Every Max Planck director knows the story of how the institute came about, and when asked they’ll probably gladly tell you if they haven’t already. It is the story of a visionary protestant theology professor who believed it was about time for Germany to focus on specialized basic research into the natural sciences, and a Kaiser who believed strongly in powerful individuals – as he saw himself.
Besides being a theologian Adolf van Harnack was a renowned scientific manager and a close advisor of Germany’s most prominent citizen: Kaiser Wilhelm II. In his vision it was essential that the country would have research institutes that operated independently from universities, as they did in the United States of America. The fact that he suggested these should be named after the most important person in the realm, Wilhelm, surely helped things move along.
The notion that success is a personality driven factor always has been a crucial aspect of what naturally became known as the Kaiser Wilhelm Society. Under the presidency of Von Harnack the society raised its first institutes in 1911 under directorship of two of the most prominent scientists at the time. Ernst Beckmann would lead the Kaiser Wilhelm Institute of Chemistry and Fritz Haber that of Physical Chemistry and Electrochemistry. In his mind the establishment of a new institute would only be successful if it was led by a successful and renowned individual: that was the Harnack Principle.
In 1948 a new Society was raised and it adopted almost all of the former Kaiser Wilhelm institutes. Its first president, Max Planck, was keen to adapt its individual driven underpinnings but chose to rename the institutes in a more descriptive fashion. Except for one. At the suggestion of then director Max von Laue the first institute of the Society would be named after its first director: the Frits Haber Institute of the Max Planck society.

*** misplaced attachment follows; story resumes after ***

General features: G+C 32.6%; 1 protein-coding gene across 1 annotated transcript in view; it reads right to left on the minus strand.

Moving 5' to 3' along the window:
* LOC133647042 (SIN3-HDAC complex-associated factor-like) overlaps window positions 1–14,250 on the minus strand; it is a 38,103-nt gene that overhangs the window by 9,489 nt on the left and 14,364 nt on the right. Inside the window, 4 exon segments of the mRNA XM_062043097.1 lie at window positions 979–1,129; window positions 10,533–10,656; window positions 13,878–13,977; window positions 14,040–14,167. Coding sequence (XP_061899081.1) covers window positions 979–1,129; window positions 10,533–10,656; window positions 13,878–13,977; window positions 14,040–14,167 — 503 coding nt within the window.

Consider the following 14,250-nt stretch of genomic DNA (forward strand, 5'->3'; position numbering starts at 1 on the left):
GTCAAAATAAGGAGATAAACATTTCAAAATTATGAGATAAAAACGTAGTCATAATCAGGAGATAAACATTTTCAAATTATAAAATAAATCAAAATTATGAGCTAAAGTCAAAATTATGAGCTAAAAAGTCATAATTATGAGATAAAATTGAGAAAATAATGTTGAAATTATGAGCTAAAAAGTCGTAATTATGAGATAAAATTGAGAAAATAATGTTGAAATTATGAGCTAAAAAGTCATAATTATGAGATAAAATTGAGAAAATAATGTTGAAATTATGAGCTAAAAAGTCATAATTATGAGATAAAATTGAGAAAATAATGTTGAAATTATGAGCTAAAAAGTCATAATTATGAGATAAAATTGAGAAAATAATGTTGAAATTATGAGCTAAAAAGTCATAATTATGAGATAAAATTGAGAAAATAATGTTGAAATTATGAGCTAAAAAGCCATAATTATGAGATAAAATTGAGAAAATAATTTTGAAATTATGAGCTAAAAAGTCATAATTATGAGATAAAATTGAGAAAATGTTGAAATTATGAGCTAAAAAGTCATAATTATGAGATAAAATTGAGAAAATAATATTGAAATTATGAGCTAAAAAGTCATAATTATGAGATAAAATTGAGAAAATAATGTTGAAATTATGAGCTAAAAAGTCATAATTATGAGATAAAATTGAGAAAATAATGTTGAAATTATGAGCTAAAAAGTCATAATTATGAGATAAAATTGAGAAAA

True autonomy for directors
“I think the Harnack principle is still a strength that is reflected in the many ground breaking discoveries that originated at Max Planck Institutes, and the renowned scientists it has brought forward,” says Arturo Zychlinsky. He has been at the Max Planck Institute for Infection Biology in Berlin since 2001 and is currently its managing director.
We meet in his office which is adorned by art works on one side, and a full wall of notes written in white board marker on the other. Central to the room is a stylish curved two-seater couch with a fine red print. At the window stands a classical wooden desk with an interesting outlook on history: at other side of the street lies the former building of Berlin’s most famous hospital: the Charité.